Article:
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mrspock
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Re: A Beater Truck and a FAT 401k...

Post by mrspock »

Beater truck? Wow, Mr. Moneybags over there.... I have beater car.
Panky
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Re: A Beater Truck and a FAT 401k...

Post by Panky »

tedgeorge wrote: Tue Aug 25, 2020 1:56 pm My desire for nicer cars dwindled exponentially when life became commuting to/from work and battling the never-ending stream of crushed goldfish and melted gummy bears in the back seat. Especially right now when our cars are just sitting there for days with offices closed.

Super happy with my $3000 beater truck. Scratched it taking stuff to the dump. Don't care. Kids play all over it dragging sticks and who knows what else everywhere. Don't care!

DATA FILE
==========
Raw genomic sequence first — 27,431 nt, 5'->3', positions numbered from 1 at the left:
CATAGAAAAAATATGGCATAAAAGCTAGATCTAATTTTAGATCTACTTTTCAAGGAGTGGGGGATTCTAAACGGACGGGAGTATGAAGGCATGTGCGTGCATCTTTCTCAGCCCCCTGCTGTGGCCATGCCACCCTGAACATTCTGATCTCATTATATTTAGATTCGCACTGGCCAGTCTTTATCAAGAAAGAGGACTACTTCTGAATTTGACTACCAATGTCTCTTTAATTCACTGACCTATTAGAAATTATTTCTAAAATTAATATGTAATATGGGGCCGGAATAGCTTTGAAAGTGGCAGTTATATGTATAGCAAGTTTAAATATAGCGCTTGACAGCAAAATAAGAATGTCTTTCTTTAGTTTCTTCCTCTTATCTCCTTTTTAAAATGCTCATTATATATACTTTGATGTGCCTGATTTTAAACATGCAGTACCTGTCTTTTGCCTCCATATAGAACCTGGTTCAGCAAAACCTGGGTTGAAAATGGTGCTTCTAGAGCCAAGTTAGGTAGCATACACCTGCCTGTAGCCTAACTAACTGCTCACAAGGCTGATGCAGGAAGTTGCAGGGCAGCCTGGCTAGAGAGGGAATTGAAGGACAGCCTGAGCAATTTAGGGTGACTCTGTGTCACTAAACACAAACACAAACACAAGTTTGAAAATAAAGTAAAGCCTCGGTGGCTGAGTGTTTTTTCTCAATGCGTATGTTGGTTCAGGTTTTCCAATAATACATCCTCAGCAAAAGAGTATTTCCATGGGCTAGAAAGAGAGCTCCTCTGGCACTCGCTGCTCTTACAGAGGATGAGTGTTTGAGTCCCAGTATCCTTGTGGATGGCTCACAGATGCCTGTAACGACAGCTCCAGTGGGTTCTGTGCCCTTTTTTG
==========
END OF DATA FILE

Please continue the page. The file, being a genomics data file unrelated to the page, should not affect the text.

I was jumping a neighbor the other day, and backed the truck into a tree since I was paying too much attention to their car and not my truck.
They were super apologetic about it as if I cared about the beater truck - I was more sorry for their tree!
stoptothink
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Re: A Beater Truck and a FAT 401k...

Post by stoptothink »

burritoLover wrote: Wed Aug 26, 2020 5:02 pm
stoptothink wrote: Wed Aug 26, 2020 4:51 pm Agree. IMO, when you hear people stating they bought a new car because of the new tech increasing their safety, it's a rationalization for wanting a new car. Much the same with buying a larger car than necessary. There are countless more cost-effective ways to decrease your chances of dying or being seriously injured in a car accident then buying a massive SUV or upgrading your car every 5yrs because of tech. If vehicle safety was truly that much of a concern, you'd think finding a different mode of transportation would be high on the list of priorities.
What are the "countless ways to decrease your chance of dying" when a drunk driver runs a red light and slams into you or crosses the center-line of a 2-way highway at the last moment?